Drumming: Challenges for OT

Reimbursement

When used in a traditional setting, such as outpatient pediatrics, drumming can be reimbursed if used as a therapeutic activity to reach the child's goals. For community settings, reimbursement is not so straightforward. Many programs may not have the funding to pay for an OT to be there. Often, participation at a community-based organization will rely on the organizations' available grants. 

Lack of Musical Talent

A lack of existing musical talent may pose as a perceived barrier to implementing a group drumming program or activity for some OTs. However, being a skilled musician is not a requirement. The only necessity is a sense of timing or rhythm. 

Balance 

Group drumming is not likely to make up a 40-hour workweek. Therefore, the clinician must balance their time within another role with their role as a group-drumming facilitator. This can be an added challenge, especially with a full-time job.

Professional Identity

OTs who implement music in their practice can sometimes be confused as music therapists. Although musical therapists are amazing contributors to an interpersonal team, they often have different goals and methods of implementing intervention than an OT. On a personal level, this may only bother some OTs. But on a professional level, it can create confusion and misunderstanding about the distinct benefits of musical intervention from either profession. This has the potential to impact advocacy efforts and perceptions of professional value.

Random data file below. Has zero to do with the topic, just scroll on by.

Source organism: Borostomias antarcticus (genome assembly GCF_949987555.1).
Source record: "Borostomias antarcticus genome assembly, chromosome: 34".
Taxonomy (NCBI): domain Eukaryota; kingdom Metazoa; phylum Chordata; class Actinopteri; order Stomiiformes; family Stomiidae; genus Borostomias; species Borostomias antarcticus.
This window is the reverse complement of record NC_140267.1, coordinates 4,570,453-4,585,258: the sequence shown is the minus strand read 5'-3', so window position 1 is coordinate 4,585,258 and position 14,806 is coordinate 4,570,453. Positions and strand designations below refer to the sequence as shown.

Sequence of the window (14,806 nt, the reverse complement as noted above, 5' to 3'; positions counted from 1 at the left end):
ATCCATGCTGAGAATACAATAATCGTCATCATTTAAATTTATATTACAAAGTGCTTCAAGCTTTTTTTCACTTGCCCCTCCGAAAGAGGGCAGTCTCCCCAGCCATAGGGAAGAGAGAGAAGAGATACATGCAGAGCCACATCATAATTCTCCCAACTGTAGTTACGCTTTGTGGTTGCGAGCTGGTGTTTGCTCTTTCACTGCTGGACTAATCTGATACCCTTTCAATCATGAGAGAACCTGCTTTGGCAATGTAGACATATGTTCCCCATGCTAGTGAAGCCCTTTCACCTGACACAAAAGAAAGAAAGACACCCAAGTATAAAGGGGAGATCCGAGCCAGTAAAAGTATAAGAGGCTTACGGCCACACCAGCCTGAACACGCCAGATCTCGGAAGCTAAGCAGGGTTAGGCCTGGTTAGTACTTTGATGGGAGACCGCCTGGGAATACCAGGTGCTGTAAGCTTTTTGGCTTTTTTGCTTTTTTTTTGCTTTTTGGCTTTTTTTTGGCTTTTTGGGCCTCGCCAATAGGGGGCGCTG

Limited  Research

There is limited evidence that demonstrates the effectiveness of a group drumming music intervention but there is a good amount of existing literature that does support the use of music for improving social skills. There are very few articles that address the effectiveness of occupational therapy-based group drumming. It is very much still an emerging practice area.

Continuing Education

Opportunities for continuing education on how to lead group drumming is limited. However, there are programs available for OT's seeking this education that are not necessarily OT specific, but population specific. Review the resources tab under the webpages and documents section to find information on one of these types of learning opportunities called The Rhythm Arts Project.